- [1:33]: How to prevent the underside of a countertop from flaking
- [7:30]: To seal or not to seal a fence with pressure-treated wood
- [12:47]: Home Depot Best New Product: Liberty Garden’s Americana Configurable Hose Stand System
- [15:38]: What to do when a new shower head has no water pressure
- [22:49]: Danny and Joe talk with Engineer-Producer Dennis about his recent home improvement project
- [29:53]: Simple Solution: Easy way to clean rust from tools
- [30:38] Question of the Week: Shouldn’t flooring gaps for expansion be done at the ends where they would be hidden under the baseboard?
Joe, from Washington State, recently went from a shower with one head, to an eight-spray shower panel.
In addition, he added a steam room. And now, there’s very little water pressure.
He should know — the rest of the house has 85 psi water pressure. (Normally, a home’s water pressure is between 40 and 60 psi.) But the new shower panel has absolutely no water pressure.
Joe needs to focus on the eight-spray shower panel. It’s possible that some debris could be in the lines, causing the water pressure issue.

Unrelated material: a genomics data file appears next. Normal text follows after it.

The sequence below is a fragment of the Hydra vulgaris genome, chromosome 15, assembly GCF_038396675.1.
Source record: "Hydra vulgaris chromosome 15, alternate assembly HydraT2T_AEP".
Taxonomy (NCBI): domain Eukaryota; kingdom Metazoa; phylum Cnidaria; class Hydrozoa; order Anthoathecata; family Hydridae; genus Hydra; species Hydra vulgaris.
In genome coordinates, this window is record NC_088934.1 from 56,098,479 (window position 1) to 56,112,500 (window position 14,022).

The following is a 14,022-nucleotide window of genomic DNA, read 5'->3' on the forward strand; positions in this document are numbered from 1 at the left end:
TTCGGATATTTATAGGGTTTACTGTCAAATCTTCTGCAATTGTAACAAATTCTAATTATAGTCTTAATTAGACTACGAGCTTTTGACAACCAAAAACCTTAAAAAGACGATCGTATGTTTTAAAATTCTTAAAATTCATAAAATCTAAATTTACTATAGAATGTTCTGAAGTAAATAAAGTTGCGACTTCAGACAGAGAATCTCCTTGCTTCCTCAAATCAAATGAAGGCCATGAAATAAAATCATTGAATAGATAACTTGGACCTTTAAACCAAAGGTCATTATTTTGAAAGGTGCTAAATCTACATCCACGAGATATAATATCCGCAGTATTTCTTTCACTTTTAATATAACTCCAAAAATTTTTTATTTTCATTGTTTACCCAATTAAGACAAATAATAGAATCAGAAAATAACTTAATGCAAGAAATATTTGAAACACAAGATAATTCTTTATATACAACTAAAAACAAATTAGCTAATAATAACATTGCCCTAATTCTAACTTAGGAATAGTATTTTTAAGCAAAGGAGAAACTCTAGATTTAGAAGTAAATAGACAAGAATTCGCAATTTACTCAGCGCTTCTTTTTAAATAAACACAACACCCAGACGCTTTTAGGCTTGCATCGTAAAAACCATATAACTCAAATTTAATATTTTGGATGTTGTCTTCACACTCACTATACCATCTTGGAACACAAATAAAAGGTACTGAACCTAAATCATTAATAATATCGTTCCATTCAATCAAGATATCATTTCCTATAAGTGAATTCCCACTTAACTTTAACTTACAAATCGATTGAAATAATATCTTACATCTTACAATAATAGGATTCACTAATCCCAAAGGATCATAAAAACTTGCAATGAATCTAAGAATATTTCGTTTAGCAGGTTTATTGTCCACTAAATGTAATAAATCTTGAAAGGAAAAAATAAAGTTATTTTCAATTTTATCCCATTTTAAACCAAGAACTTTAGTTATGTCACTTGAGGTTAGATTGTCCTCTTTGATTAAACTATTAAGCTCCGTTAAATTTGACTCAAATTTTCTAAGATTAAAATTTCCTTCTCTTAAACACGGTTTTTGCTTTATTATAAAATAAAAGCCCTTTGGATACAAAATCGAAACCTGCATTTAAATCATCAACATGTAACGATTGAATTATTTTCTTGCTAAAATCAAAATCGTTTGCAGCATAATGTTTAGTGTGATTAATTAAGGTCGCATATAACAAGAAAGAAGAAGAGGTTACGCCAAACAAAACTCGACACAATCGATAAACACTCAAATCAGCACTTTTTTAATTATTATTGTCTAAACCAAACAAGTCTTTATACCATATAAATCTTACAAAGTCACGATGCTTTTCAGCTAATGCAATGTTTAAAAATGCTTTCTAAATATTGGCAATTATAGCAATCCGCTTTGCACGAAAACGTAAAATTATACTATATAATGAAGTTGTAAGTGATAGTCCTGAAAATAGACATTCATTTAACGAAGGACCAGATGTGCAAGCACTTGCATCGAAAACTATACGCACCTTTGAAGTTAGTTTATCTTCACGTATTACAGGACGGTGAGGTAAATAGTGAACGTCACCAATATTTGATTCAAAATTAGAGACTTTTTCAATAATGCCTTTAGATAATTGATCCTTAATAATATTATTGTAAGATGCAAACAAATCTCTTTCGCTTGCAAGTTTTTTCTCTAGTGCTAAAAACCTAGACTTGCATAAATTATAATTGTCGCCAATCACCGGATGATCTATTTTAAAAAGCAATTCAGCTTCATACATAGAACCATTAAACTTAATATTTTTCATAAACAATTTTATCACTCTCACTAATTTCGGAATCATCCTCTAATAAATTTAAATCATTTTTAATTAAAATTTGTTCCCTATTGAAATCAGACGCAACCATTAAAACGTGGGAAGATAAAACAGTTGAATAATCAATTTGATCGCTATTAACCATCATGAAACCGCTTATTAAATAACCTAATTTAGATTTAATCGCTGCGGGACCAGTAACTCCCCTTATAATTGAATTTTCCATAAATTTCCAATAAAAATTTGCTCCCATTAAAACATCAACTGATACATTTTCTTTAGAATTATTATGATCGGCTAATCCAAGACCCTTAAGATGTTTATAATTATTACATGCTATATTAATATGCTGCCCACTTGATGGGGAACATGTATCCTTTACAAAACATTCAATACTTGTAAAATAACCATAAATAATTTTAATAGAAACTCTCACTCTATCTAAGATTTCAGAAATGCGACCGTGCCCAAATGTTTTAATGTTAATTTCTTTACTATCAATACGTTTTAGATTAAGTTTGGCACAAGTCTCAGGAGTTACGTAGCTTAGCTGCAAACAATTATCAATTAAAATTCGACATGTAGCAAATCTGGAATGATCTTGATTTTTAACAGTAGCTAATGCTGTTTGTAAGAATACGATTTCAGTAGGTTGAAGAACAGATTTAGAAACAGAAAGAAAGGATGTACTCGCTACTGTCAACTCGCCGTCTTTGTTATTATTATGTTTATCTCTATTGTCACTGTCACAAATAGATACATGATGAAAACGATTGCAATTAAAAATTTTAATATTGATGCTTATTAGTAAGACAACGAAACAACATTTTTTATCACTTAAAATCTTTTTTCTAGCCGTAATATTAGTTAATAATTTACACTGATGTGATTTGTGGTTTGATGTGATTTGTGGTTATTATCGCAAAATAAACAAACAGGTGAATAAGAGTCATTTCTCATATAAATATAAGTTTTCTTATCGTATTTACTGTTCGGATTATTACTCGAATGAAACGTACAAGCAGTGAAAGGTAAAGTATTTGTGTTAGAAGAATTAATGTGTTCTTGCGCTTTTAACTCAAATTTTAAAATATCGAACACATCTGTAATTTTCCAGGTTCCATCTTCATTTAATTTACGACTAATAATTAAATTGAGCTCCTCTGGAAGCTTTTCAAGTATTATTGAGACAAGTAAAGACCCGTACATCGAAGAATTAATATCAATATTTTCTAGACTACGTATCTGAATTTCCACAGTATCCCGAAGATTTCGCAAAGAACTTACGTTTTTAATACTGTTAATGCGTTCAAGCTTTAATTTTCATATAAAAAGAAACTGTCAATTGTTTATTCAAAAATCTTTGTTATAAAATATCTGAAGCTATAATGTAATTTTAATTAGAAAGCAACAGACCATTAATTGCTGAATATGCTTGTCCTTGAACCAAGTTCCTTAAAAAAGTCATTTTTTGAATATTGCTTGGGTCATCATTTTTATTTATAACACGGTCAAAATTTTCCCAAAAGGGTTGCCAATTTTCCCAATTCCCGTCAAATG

Even with new pipes, debris (such as dust, dirt and copper filings) could creep in during the manufacturing process.
He can take the shower heads and fittings off, turn the water on, and let it push out that debris.
In addition, when Joe takes the nozzles off, he should look for any shavings that might restrict the water flow.
Removing Rust from Garden Tools — Here’s an effortless way to remove rust and corrosion from shovels, rakes, hoes, trowels and other garden tools.
Partially fill a bowl with white vinegar, and then plunge a cotton rag into the bowl. Remove the sopping wet rag from the vinegar and wrap it around the rusty blade of the tool.
Then place the tool in a plastic bag, seal it closed and leave it overnight. The next day, unwrap the tool and use a stiff-bristle nylon brush and some baking soda to scrub off the softened corrosion.
When done, coat the tools with spray lubricant.
EZ Slider — Here’s a simple way to make moving heavy furniture a whole lot easier.
Measure up about 3 inches or so from the bottom of four plastic water bottles and draw a line around the bottle.
Then, take a utility knife and cut along the line to remove the bottom of each bottle. Slip one severed bottle bottom onto each furniture leg, creating an easy-slide furniture glide.
Now you can easily push the furniture across the floor — even on carpeting.
Question of the Week
Q: A subcontract crew laid new flooring in my entire house. At the top of the stairs entrance, they left gaps between the flooring. They said it was to allow for expanding.
Shouldn’t this have been done at the ends, where it would be hidden under the baseboard? The warranty is gone. It looks [unattractive]. The company won’t help.
What can I do?
Listen to the Today’s Homeowner Podcast for the answer!